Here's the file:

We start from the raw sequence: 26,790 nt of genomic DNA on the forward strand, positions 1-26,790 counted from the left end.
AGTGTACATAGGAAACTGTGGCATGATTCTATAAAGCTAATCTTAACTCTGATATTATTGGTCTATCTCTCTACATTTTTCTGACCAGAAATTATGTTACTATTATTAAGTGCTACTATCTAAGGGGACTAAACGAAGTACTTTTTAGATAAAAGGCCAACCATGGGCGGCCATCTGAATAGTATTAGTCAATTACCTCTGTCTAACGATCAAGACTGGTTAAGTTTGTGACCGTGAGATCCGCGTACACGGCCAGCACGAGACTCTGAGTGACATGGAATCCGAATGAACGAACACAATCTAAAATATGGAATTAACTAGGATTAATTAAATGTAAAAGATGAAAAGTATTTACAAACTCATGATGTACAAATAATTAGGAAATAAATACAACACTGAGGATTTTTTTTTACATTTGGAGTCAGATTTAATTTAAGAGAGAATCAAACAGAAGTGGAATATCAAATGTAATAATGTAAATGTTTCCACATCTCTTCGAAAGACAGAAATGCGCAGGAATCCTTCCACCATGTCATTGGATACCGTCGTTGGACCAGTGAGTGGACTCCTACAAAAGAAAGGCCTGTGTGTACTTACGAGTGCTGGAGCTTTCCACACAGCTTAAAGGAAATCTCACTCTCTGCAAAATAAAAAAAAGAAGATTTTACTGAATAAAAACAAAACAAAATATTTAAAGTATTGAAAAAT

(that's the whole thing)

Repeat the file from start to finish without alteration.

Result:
We start from the raw sequence: 26,790 nt of genomic DNA on the forward strand, positions 1-26,790 counted from the left end.
AGTGTACATAGGAAACTGTGGCATGATTCTATAAAGCTAATCTTAACTCTGATATTATTGGTCTATCTCTCTACATTTTTCTGACCAGAAATTATGTTACTATTATTAAGTGCTACTATCTAAGGGGACTAAACGAAGTACTTTTTAGATAAAAGGCCAACCATGGGCGGCCATCTGAATAGTATTAGTCAATTACCTCTGTCTAACGATCAAGACTGGTTAAGTTTGTGACCGTGAGATCCGCGTACACGGCCAGCACGAGACTCTGAGTGACATGGAATCCGAATGAACGAACACAATCTAAAATATGGAATTAACTAGGATTAATTAAATGTAAAAGATGAAAAGTATTTACAAACTCATGATGTACAAATAATTAGGAAATAAATACAACACTGAGGATTTTTTTTTACATTTGGAGTCAGATTTAATTTAAGAGAGAATCAAACAGAAGTGGAATATCAAATGTAATAATGTAAATGTTTCCACATCTCTTCGAAAGACAGAAATGCGCAGGAATCCTTCCACCATGTCATTGGATACCGTCGTTGGACCAGTGAGTGGACTCCTACAAAAGAAAGGCCTGTGTGTACTTACGAGTGCTGGAGCTTTCCACACAGCTTAAAGGAAATCTCACTCTCTGCAAAATAAAAAAAAGAAGATTTTACTGAATAAAAACAAAACAAAATATTTAAAGTATTGAAAAAT